Mohamed Ali: Ken Burns’ documentary knocks us out in 4 rounds [critique]

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We thought we knew everything about the champion. Ken Burns returns to one of the greatest monuments of American pop culture. Essential.

The four episodes of the documentary series Mohamed Ali are at see replay on Arte.TV until March 11, and will be available on DVD this Tuesday, February 1.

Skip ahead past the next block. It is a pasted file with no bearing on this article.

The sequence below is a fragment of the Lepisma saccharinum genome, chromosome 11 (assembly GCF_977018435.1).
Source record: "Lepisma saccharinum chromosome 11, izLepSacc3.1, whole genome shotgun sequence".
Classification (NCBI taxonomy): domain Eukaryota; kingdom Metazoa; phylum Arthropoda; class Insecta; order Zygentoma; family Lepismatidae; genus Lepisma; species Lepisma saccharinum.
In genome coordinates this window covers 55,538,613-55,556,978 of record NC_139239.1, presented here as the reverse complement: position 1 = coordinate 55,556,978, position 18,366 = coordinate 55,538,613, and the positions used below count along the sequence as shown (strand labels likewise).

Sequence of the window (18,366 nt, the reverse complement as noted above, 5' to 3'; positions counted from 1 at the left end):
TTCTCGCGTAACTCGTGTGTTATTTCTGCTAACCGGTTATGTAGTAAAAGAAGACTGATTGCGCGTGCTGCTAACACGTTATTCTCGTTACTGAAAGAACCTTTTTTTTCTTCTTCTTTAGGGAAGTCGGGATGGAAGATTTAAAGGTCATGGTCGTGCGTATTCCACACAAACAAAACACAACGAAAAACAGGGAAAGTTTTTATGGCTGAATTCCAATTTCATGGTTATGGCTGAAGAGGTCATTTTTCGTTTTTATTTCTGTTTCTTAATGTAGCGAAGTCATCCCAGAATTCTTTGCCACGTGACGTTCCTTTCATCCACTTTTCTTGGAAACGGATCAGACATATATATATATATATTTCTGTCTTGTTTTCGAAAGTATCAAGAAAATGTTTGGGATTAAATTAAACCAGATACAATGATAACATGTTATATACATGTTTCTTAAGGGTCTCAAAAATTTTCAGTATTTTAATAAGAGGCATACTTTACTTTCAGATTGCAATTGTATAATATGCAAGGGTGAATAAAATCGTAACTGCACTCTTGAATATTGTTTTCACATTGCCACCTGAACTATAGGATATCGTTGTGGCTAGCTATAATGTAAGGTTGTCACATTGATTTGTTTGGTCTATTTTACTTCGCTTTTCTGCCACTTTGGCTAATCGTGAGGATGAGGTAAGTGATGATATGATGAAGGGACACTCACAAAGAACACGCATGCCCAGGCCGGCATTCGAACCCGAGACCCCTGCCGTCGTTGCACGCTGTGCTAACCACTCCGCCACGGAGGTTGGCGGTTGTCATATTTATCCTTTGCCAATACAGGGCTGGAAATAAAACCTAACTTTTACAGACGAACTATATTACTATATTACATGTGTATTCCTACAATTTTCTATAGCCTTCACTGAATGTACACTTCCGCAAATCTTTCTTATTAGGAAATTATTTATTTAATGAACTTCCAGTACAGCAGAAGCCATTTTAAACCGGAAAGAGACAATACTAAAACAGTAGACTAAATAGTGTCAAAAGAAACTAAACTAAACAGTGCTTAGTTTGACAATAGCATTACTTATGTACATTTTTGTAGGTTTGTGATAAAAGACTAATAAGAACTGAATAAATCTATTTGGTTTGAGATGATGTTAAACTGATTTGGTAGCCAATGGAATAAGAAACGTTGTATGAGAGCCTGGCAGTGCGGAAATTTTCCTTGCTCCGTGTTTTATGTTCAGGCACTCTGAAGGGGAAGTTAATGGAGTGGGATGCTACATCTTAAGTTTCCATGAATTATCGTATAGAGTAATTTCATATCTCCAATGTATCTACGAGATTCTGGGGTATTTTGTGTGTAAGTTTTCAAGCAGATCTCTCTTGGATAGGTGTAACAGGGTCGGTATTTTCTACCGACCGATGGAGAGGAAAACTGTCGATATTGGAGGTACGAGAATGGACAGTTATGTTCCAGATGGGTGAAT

Muhammad Ali was the greatest boxing champion of all time. But it was much more than that. A star, an American myth. Ali is Elvis, Lennon or Marilyn, but whose impact would have been increased tenfold by the color of his skin. A shaman, a protesting star, a hero at the confluence of all the movements of 60s and 70s. And he was also one of the most filmed characters in the entire history of the 20th century. It is precisely in this that the documentary filmmaker Ken Burns (accustomed to docs and XXL subjects) tried to put some order. The stream of archives that retraces Ali’s story shows through films, news, home movies like the combat captures the multiple (and contradictory) personality of this chameleon. Burns first studies the boxer, dissecting his tricks, his attitudes, his CV and his supremacy, leaving ample room for the champion to “speak” (by unrolling long excerpts from his matches which allow us to see his technique and his finesse). But the filmmaker dips the icon above all in the ink of his obsessions: American racism (“Whites fell in love with him when illness prevented him from speaking” explains a witness), faith, sport and what it meant to be American when the country was going through a major identity crisis… This is obviously where the doc becomes fascinating, allowing us to better understand the icon what was The Greatest. We end this series with a desire: to see again Ali by Michael Mann which functioned as the intimate reverse shot of the media image.

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